Sturgeon: No politician can stand in the way of another independence referendum
SNP leader Nicola Sturgeon has issued a warning to her unionist opponents that "no politician has the right to stand in the way" of another independence referendum if Scotland votes to have a re-run.
Ms Sturgeon has faced repeated calls to reveal whether she will propose another independence referendum in her manifesto for the Holyrood election next year, amid unionist concerns that another SNP landslide could be seen as a mandate for a second referendum.
Prime Minister David Cameron flatly refused to consider another independence referendum this week, and indicated that any decision by the Scottish Government to unilaterally decide to hold a referendum would not be legitimate.
Scottish Secretary David Mundell said on Monday that he does not believe "it is for the SNP themselves to determine whether the people of Scotland are in favour of having another referendum".
Ms Sturgeon addressed the Hong Kong Foreign Correspondents' Club this morning as part of her visit to the Chinese administrative region this week.
She said: "Two questions I get asked often these days - will there be another independence referendum and, if so, when?
"My answer is simple. It will be if and when the Scottish people decide and not a moment before.
"No politician can impose a referendum on Scotland, no matter how much some of us would like Scotland to be independent.
"And it's worth pointing out that the reverse is also true. If the Scottish people do vote in future to have another referendum, no politician has the right to stand in their way."
Ms Sturgeon said the election of 56 SNP MPs has "left no doubt about the desire of people in Scotland for a much more empowered Scottish Parliament".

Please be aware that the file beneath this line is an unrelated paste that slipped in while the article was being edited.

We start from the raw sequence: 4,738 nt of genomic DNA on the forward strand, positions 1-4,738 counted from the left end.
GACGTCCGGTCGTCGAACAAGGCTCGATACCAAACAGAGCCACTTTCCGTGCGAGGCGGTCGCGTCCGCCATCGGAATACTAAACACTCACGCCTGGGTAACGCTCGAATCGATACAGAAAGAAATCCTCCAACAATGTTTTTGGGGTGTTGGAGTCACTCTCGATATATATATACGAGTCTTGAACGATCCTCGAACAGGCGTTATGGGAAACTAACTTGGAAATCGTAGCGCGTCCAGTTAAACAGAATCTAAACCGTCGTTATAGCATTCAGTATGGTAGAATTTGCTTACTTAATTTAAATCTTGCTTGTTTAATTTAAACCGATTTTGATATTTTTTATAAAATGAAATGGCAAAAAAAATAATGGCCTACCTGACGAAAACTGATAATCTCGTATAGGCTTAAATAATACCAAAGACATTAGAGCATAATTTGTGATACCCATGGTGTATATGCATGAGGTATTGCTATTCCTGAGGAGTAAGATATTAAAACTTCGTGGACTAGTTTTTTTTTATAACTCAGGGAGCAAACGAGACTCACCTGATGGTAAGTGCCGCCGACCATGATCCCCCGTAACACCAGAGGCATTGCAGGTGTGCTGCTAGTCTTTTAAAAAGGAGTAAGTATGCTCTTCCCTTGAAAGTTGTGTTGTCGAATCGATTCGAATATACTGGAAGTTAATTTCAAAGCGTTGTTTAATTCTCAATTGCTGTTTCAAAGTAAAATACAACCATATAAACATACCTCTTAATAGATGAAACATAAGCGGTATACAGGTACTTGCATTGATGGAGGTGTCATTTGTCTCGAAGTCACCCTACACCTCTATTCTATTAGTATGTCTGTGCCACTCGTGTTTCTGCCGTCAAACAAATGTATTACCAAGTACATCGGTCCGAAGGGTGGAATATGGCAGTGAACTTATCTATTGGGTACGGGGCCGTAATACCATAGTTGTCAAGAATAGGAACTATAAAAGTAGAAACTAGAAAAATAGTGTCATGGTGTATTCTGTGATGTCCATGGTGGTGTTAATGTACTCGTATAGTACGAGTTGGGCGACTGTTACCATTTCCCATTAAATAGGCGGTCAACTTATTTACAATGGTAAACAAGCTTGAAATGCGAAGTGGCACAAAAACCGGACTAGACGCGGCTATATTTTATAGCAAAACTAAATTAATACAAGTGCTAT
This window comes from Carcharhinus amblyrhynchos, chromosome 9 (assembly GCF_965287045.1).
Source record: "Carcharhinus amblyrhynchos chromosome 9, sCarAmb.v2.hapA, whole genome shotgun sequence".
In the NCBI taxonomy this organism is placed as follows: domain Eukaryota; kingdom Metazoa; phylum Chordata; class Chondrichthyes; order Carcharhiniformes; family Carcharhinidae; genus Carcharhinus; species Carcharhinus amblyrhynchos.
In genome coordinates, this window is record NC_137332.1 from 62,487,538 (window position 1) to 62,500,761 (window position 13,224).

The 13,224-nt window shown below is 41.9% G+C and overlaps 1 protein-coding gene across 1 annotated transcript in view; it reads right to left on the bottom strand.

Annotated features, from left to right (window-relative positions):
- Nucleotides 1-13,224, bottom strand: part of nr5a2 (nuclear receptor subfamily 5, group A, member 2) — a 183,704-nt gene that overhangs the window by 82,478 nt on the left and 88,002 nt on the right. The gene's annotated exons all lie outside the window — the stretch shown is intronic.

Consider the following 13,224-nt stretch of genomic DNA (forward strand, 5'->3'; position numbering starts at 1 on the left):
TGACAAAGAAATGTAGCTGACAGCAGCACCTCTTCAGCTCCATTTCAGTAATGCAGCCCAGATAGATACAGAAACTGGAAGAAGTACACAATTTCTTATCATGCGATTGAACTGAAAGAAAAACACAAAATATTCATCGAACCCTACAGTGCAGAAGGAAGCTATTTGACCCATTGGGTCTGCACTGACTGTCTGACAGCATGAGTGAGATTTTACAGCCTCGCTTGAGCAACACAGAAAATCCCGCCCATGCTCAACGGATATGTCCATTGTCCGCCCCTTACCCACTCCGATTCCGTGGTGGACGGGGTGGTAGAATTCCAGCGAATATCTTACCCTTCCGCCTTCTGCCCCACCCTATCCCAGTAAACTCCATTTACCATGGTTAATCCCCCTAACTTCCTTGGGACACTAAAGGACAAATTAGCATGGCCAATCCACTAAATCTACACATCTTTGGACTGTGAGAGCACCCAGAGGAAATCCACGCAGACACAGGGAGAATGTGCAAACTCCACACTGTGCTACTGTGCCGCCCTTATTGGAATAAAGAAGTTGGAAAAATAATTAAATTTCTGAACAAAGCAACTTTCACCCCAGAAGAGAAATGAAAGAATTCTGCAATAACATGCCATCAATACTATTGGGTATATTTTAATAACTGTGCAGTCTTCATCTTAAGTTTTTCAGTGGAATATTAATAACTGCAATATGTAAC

But she said the UK Government has blocked SNP, Labour and Liberal Democrat amendments to the Scotland Bill, insisting the desire for more powers is being frustrated by a Conservative Party which has just one MP in Scotland.
She warned the UK Government that its "unwillingness or inability" to respond to the Scottish election result, coupled with its refusal to consider the SNP's call for a Scottish veto in the EU referendum and the drive for English-votes-for-English-laws (Evel), could cause "a swell of demand for a further independence referendum".
Ms Sturgeon said: "That election result didn't provide a mandate for independence or a further referendum - I was always absolutely clear about that.
"But it did reaffirm the importance of Scotland having a much stronger voice in UK affairs, and it left no doubt about the desire of people in Scotland for a much more empowered Scottish Parliament."
She added: "The Scottish Government is arguing for a 'double majority' provision in (the EU) referendum. That means that the UK would only be able to exit the EU, if each nation of the UK voted to leave.
"A vote to exit across the UK as a whole - while necessary - would not be enough in itself.
"The absence of such a democratic 'lock' would mean that because the population of England is so much bigger than any other part of the UK - bigger in fact than the other three UK nations combined - Scotland, Wales and Northern Ireland could find ourselves on the way out of the EU even if we had voted to stay in.
"That would clearly not be acceptable - but it is a possible scenario.
"Support for the EU has consistently been stronger in Scotland than in England in recent years.
"So if in Scotland we faced exit from the EU, effectively against our will - something which the polling suggests could happen - it would not be at all surprising if that caused a swell of demand for a further independence referendum."
China is often criticised by social justice activists for its human rights record.
Ms Sturgeon contrasted Scotland's "enlightened" attitude to human rights with the attitude of the UK Government to the European Convention on Human Rights.
"Whereas the UK Government frequently sounds hostile to the European Convention on Human Rights - something that virtually all European countries are signed up to - in Scotland the basic rights and standards set out in the Convention are part of the founding legislation of the parliament," she said.
"Overall, within Scotland, the Scottish Parliament has demonstrated a twin commitment to social justice and economic prosperity.
"And internationally it has promoted positive action on issues such as climate change, equal rights and human rights. The Parliament is enabling Scotland to play its part as an enlightened, progressive, responsible global citizen."